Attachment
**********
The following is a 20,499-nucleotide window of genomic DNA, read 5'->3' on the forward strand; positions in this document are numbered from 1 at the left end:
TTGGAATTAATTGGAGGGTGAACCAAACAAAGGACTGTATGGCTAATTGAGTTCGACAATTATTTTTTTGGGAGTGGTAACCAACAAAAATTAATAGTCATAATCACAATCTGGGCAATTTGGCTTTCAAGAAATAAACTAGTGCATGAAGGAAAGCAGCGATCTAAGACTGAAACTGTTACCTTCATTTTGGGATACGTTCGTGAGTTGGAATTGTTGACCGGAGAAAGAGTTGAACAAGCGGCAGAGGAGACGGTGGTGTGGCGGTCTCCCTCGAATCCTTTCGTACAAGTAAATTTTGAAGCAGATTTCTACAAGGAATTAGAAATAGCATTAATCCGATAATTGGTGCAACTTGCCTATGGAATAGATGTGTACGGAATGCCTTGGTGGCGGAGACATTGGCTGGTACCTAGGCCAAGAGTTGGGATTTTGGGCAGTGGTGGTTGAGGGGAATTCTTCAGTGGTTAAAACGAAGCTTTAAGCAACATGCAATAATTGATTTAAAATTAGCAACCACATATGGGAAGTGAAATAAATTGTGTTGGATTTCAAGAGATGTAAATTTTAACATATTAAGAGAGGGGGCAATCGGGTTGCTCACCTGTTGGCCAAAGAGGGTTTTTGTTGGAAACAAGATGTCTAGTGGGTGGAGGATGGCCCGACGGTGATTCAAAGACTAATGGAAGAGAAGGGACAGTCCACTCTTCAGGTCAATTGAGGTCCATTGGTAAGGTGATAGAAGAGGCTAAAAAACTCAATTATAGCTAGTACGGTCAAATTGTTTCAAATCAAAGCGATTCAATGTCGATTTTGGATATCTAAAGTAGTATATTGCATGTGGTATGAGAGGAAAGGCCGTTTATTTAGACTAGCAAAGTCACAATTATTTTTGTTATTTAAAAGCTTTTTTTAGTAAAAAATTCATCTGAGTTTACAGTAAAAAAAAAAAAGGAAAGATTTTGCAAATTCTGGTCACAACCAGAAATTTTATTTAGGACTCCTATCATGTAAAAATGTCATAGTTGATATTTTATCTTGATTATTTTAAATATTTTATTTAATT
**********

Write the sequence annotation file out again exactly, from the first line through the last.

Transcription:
The following is a 20,499-nucleotide window of genomic DNA, read 5'->3' on the forward strand; positions in this document are numbered from 1 at the left end:
TTGGAATTAATTGGAGGGTGAACCAAACAAAGGACTGTATGGCTAATTGAGTTCGACAATTATTTTTTTGGGAGTGGTAACCAACAAAAATTAATAGTCATAATCACAATCTGGGCAATTTGGCTTTCAAGAAATAAACTAGTGCATGAAGGAAAGCAGCGATCTAAGACTGAAACTGTTACCTTCATTTTGGGATACGTTCGTGAGTTGGAATTGTTGACCGGAGAAAGAGTTGAACAAGCGGCAGAGGAGACGGTGGTGTGGCGGTCTCCCTCGAATCCTTTCGTACAAGTAAATTTTGAAGCAGATTTCTACAAGGAATTAGAAATAGCATTAATCCGATAATTGGTGCAACTTGCCTATGGAATAGATGTGTACGGAATGCCTTGGTGGCGGAGACATTGGCTGGTACCTAGGCCAAGAGTTGGGATTTTGGGCAGTGGTGGTTGAGGGGAATTCTTCAGTGGTTAAAACGAAGCTTTAAGCAACATGCAATAATTGATTTAAAATTAGCAACCACATATGGGAAGTGAAATAAATTGTGTTGGATTTCAAGAGATGTAAATTTTAACATATTAAGAGAGGGGGCAATCGGGTTGCTCACCTGTTGGCCAAAGAGGGTTTTTGTTGGAAACAAGATGTCTAGTGGGTGGAGGATGGCCCGACGGTGATTCAAAGACTAATGGAAGAGAAGGGACAGTCCACTCTTCAGGTCAATTGAGGTCCATTGGTAAGGTGATAGAAGAGGCTAAAAAACTCAATTATAGCTAGTACGGTCAAATTGTTTCAAATCAAAGCGATTCAATGTCGATTTTGGATATCTAAAGTAGTATATTGCATGTGGTATGAGAGGAAAGGCCGTTTATTTAGACTAGCAAAGTCACAATTATTTTTGTTATTTAAAAGCTTTTTTTAGTAAAAAATTCATCTGAGTTTACAGTAAAAAAAAAAAAGGAAAGATTTTGCAAATTCTGGTCACAACCAGAAATTTTATTTAGGACTCCTATCATGTAAAAATGTCATAGTTGATATTTTATCTTGATTATTTTAAATATTTTATTTAATT